Salvo is president of GD, Meer was election inspector for corp voting, One major shareholder was in bankruptcy, and pioneer casualty represented by Matthews was in receivership had proxy voting documents.  Meer refused to validate the proxy voting documents. Preliminary win for Meer, but corrected after legal action that confirmed proper proxy voting rights.  

Term
MCBA 7.01 Annual Meeting
Definition

Unless otherwise agreed in bylaws, must have annual meeting.  

 

If no annual meeting, this does not affect the validity of any corporate action.  

Term
MCBA 7.07 Record Date for Meeting - Notice for meetings
Definition

A fixed voting date that is in the bylaws (such as annual or other regular meetings) does not require notice.  

 

BODs may fix a date for a specific meeting and must be more than 70 days away.  

 

7.07 says that there will be an alphabetical list of all voting shareholders that is made public for inspection.  Must be provided two days after notice of meeting.  

 

However, refusal to provide the list does not invalidate the actions of the meeting.  

Term
MCBA 7.22 Proxies
Definition

Appointment of a proxy voter is effective when a signed appointment form or electronic transmission of the appoint is received by the inspector/person who counts votes. 

 

If you purchased shares after record date, you must get proxy agreement from original owner in order to vote at the indicated meeting (annual or special)

Term
MCBA 7.28 - Voting for Directors, Cumulative Voting
Definition

Directors normally elected by highest number WINS

 

Shareholders do not have right to cumulate their votes for directors - protects minority shareholders

 

ONLY IF the articles state that they can cumulate their votes, the shareholders can multiple the number of votes  by the number of directors who they are entitled to vote and cast the produce for a single candidate.  

 

MUST ALSO BE ANNOUNCED OR PETITIONED BY SHAREHOLDERS

Term
MCBA 7.30 Voting Trusts
Definition

Shareholders can create voting trust and confer the right to vote or otherwise act for them.  

 

This is more permanent than proxy voting

 

Can also create a voting agreeement between shareholders

 

Voting trusts MUST be shared with the corporation, the voting agreement does not need to be shared with corporation

Term
Lehrman v Cohen - VOTING TRUSTS
Definition
A voting trust exists where: (1) the stock’s voting rights are separated from other attributes of stock ownership; (2) the voting rights are irrevocable for a definite period of time; and (3) the principle purpose of granting voting rights is to acquire voting control in the corporation.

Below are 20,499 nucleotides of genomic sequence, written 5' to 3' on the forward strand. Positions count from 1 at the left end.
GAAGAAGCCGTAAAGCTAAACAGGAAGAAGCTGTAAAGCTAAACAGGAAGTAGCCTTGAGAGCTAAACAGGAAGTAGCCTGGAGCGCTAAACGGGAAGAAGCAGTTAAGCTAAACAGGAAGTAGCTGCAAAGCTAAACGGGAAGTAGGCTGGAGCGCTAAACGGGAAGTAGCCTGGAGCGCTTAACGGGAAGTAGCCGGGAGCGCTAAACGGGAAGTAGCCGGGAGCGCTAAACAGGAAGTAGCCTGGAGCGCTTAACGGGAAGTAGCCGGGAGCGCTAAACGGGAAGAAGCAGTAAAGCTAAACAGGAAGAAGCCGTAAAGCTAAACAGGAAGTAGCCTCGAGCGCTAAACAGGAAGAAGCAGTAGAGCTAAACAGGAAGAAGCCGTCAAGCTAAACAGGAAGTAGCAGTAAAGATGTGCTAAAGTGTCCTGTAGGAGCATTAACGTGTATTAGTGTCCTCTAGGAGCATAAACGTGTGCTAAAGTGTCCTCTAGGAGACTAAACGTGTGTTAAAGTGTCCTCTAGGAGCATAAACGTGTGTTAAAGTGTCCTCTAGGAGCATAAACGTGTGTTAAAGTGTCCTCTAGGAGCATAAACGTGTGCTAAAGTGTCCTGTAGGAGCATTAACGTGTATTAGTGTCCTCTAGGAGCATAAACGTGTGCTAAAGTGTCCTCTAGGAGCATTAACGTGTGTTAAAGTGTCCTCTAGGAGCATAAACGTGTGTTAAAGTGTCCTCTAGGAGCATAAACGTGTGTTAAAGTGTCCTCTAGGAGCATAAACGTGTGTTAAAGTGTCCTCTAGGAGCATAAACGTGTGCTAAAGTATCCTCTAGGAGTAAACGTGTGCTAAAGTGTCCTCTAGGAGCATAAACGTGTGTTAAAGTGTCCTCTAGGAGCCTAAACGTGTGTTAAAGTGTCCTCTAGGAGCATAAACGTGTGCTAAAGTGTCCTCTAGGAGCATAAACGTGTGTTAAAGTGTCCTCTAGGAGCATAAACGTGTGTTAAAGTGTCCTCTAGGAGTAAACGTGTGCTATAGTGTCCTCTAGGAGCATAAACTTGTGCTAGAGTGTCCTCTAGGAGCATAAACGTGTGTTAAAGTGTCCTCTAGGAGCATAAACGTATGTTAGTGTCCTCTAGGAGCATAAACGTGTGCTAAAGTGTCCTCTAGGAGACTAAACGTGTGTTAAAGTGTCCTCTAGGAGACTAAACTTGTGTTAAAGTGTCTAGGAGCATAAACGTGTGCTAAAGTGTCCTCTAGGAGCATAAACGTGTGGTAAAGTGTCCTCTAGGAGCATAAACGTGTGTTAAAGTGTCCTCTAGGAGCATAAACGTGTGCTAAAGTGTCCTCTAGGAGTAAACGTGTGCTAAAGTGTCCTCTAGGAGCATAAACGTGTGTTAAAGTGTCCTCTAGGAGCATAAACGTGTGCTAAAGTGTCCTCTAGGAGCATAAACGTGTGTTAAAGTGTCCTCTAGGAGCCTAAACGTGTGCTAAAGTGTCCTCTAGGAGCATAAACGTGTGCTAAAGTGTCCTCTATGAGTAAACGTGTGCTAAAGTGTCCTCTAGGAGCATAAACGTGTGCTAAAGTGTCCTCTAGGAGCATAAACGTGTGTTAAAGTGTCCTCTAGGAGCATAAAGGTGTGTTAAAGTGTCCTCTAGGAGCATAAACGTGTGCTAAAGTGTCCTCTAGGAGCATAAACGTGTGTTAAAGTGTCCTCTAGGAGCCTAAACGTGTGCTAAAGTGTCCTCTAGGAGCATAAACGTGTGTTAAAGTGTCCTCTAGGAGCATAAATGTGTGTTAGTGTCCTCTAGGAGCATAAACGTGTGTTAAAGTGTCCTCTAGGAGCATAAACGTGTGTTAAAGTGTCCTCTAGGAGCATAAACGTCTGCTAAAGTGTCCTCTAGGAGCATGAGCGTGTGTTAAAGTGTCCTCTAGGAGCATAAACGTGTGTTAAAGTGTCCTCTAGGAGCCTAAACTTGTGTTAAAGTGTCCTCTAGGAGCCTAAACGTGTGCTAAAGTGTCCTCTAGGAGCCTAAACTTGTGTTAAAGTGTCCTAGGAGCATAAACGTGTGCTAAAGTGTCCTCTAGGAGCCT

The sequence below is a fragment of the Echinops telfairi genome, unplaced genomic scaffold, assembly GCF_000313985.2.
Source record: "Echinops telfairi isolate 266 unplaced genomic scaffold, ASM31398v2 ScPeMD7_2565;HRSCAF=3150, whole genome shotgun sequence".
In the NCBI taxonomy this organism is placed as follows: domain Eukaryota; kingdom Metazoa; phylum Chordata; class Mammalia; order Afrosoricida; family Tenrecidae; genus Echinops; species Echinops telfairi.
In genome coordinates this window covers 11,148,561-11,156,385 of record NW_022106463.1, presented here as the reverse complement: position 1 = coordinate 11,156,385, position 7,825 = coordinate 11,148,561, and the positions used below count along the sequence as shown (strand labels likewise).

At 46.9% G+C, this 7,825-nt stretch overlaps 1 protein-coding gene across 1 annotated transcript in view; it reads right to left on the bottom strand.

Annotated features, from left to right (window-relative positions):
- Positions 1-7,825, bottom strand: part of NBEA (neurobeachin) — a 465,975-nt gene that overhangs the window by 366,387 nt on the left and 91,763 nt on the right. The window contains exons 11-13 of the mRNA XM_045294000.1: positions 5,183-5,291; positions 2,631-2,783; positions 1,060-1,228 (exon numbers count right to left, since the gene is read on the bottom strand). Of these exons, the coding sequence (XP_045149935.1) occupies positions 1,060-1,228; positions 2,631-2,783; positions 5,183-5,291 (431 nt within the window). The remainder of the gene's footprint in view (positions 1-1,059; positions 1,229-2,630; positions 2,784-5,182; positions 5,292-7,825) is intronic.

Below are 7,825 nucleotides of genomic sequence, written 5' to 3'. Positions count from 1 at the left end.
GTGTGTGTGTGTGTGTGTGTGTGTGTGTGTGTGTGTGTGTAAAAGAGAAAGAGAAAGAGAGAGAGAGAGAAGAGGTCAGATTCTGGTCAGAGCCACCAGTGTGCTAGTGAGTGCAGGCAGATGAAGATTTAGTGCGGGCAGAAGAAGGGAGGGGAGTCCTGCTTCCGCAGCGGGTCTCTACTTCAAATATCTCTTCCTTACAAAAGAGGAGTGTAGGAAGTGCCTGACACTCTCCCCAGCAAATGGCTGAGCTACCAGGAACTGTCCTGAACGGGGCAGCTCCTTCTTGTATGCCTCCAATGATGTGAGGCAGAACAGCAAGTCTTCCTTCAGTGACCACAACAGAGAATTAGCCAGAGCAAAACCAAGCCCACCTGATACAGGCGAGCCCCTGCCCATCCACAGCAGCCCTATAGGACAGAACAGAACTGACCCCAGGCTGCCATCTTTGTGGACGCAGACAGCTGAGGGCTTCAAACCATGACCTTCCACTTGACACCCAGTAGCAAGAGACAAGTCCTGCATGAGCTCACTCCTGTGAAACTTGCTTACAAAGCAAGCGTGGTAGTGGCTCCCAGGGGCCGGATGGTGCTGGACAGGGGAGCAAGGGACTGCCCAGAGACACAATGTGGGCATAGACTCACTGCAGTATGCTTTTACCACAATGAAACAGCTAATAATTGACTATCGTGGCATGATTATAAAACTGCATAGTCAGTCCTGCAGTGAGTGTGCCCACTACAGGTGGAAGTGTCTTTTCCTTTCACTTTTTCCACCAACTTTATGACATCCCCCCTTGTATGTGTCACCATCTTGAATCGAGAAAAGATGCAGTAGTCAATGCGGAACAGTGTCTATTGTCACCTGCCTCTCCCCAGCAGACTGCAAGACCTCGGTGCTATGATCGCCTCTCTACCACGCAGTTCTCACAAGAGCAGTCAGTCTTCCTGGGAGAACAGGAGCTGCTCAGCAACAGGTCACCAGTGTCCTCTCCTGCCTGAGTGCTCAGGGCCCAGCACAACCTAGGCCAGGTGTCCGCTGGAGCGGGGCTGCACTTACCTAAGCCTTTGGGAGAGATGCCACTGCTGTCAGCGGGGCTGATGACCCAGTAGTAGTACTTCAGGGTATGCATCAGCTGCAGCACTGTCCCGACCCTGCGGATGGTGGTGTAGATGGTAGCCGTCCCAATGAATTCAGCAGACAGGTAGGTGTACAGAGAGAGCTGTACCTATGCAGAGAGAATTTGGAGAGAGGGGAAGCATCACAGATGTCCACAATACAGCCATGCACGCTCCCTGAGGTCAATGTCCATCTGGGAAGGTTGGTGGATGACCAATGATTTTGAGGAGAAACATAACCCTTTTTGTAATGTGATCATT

Term
MCBA 6.27 Restriction on Transfer of Shares
Definition

Restriction on trade of shares is allowed if, 1) in articles or bylaws, 2) an agreement among shareholders, 3) agreement between shareholders and corporation

 

Must be noted conspicuously on the shares

 

Cannot affect shares issued before the restriction unless otherwise agreeed

Term
8.04 - Election of Directors by Certain Classes or Series of Shares
Definition

Some special shares can create special voting groups that direct the election of BODs

 

can be for all or part of the BOD

Term
17 CFR § 240.10b-5  (10 b5)
Definition

Prohibits use of any deceptive device associated with the purchase OR sale of any securities (insider trading) - material information - duty owed to the provider of confidential information 

 

cannot trade if you are an officer, director, employee, anyone with relationship, with fiduciary duty (attorney, accountants, consultants), and anyone who has inside information.

Term
MBCA 10.03 - Amendment by BOD and shareholder
Definition

Amendment to articles of incorporation shall be adopted when, 

1) amendment is adopted by BOD

2) Must be approved by a minimun absolute shareholders (articles can dictate higher majority) 

3) with a quorum of shareholder

4) with appropriate notice to all shareholders unless there is a standard meeting. 

 

Term
Oppression of minority shareholder in closely held corporation
Definition

For broadly traded shares, an oppressed minority shareholder can sell and get out, not as easy for a closely held corporation.